But it’s the “in concert” bit that apps (in the current sense) seem to be displacing. That’s the argument I’m making. (Yes, I use macs and UNIX for many many years).
As a critic, it’s my job to have a bias, particularly when so few others seem interested in doing so. I own and use these devices too, but it’s time we stop and ask how they are changing our experience of the world and to ponder what we think about those changes.
The music analogy may not be the best one… I was trying to follow Steven An’s lead in using it as a comparison, one he chose because of the origins of the app in the iTunes music store. But you’re right, most albums haven’t been more than collections of n+1 songs for some time.
@Ian: When you say ‘current apps’… I’m confused – are you saying that ‘current apps on the desktop’ are no longer working in concert, and moving towards walled gardens, ala Office? Or that ‘current apps on the iOS and small devices’ are not following through on that ability?
If the former, I disagree – the use of non-traditional storage on the back end (such as databases) doesn’t bother me much, given (and assuming the continued availability of) the ubiquitous data transfer abilities in the UI. I can still get data from app to app to let each add something new to the whole project.
I do agree, when you are speaking of the iOS apps… there’s a lack of flow between them that I would like to have. Intelligent copy/paste is fairly rich on the platform (text, images, URLs, addresses, phone numbers, etc), but it’s not as widely used as it could be, IMO.
I think there’s a disconnect I’m seeing from many who are not used to that on a desktop OS (ie, Windows and even most Linux users), in that they expect to go through the file system to move data from app to app. (Sorry, exe to exe. 🙂 ) The lack of a file system throws them badly… but since I’m more used to doing live transfers between apps, doing a copy/pause/launch/paste mambo doesn’t seem odd. It feels natural. This is why I asked of your OS usage – there’s a rather fundamental difference of expectation between the user groups, in my experience. Pointing this out to new MacOS X users usually results in a “No way… you can do that?” response. It just doesn’t *occur* to them.
We’ve seen the iOS APIs and underpinnings improve greatly, I hope this is another area that they get polished sooner rather than later.
Honestly, music is a pretty good analogy because of the similarities of distribution changes in recent years, and in particular with what Apple has done to the models. The point isn’t that applications historically were well-constructed works of genius, it’s that you had to buy a bunch of stuff you don’t want or need. Just like buying albums.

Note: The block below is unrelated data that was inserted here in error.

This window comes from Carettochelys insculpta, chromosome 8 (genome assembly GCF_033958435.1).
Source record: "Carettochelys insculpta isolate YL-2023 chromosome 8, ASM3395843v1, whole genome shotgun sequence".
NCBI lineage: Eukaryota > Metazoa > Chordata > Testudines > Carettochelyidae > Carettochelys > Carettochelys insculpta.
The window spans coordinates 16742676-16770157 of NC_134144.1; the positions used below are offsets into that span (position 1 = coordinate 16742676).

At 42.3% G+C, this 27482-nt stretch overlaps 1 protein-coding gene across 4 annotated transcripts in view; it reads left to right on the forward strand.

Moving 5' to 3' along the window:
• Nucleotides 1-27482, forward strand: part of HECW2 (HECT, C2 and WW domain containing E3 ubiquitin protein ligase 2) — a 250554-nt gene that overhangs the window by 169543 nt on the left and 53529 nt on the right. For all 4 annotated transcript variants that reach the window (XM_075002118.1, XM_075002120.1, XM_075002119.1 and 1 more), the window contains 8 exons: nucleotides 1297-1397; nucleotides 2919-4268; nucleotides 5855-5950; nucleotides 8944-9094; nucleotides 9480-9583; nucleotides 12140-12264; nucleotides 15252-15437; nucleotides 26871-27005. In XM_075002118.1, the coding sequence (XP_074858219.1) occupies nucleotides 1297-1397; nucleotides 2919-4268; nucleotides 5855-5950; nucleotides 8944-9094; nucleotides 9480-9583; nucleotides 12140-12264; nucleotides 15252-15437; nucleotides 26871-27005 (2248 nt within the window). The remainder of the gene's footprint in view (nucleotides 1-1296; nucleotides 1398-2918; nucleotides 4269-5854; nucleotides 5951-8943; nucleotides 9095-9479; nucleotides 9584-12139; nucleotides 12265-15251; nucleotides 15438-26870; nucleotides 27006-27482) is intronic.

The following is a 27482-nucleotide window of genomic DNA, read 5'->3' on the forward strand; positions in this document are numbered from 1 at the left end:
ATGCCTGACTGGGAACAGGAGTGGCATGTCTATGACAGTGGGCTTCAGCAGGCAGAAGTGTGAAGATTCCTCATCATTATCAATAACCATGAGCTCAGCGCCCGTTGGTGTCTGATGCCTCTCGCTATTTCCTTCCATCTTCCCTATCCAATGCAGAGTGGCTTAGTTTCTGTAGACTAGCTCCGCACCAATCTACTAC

If I just wanted to edit text documents and maybe put together a slideshow or two, I would buy Office in 1998. Now I’d just pick up some free or cheap apps that do exactly what I want. Just like how in 1998 I’d buy a CD at Circuit City if I liked a single, but now I might just get the one song I really want from iTunes.
Just as the Web Browser leveraged HTML to simplify the gargantuan complexity of the superset SGML, enabling online search, sales and many other useful activities with minimal user input, apps have arrived on mobile devices and through embedded browsers, simplified tasks even further by hiding the remaining complexities of the Web to narrow down data acquisition and task completion.
Apps will evolve in functionality in pace with the development of the devices on which they run and the networks over which they traverse (they are already starting to multi-task and use as input the output of other apps, as witness Audio Copy and Paste used by several musical recording apps, and Midi Mobiliser as well).
Eventually as they become more complex another simpler paradigm will emerge to simplify the process of data capture even further.
Apps are merely tools that can be used to gather/share/express something (information, meaning, playfulness, uselessness). Our brains are the systems that collect that data from the apps and synthesize it into something meaningful or useless.
Continuing on the trend of app interoperability, we have the eBay app using RedLaser (a standalone bar-code scanning and reading app which has since been bought by eBay) to enhance the functionality of its online auctioning.
Bump is a social networking app which can use PayPal and the accelerometer to exchange funds between users at the mere touch (“BUMP”) of their hands.
Developers are now starting to collaborate to leverage the evolving power and sophistication of mobile devices to “daisy-chain” functionality in ways that will improve over time.
“Logic Pro.app” and “Adobe Photoshop CS5.app” and “Finder.app” are not small and not new and they have very definite purposes. If your first OS X was an iPhone then don’t imagine it all started there.
Also, lots of tiny apps is not new, that’s what Unix is: diff and ls and fsck and so on. It even has the incoherence you’re talking about. xnu is running on your iPhone 24/7.
Apple has definitely broken up the suite â?? look at iWork on one DVD or as 3 separate apps on both App Store and Mac App Store â?? but I certainly won’t cry any tears for it. The suite got us crapware and Adobe’s dysfunctional mega installers and other problems.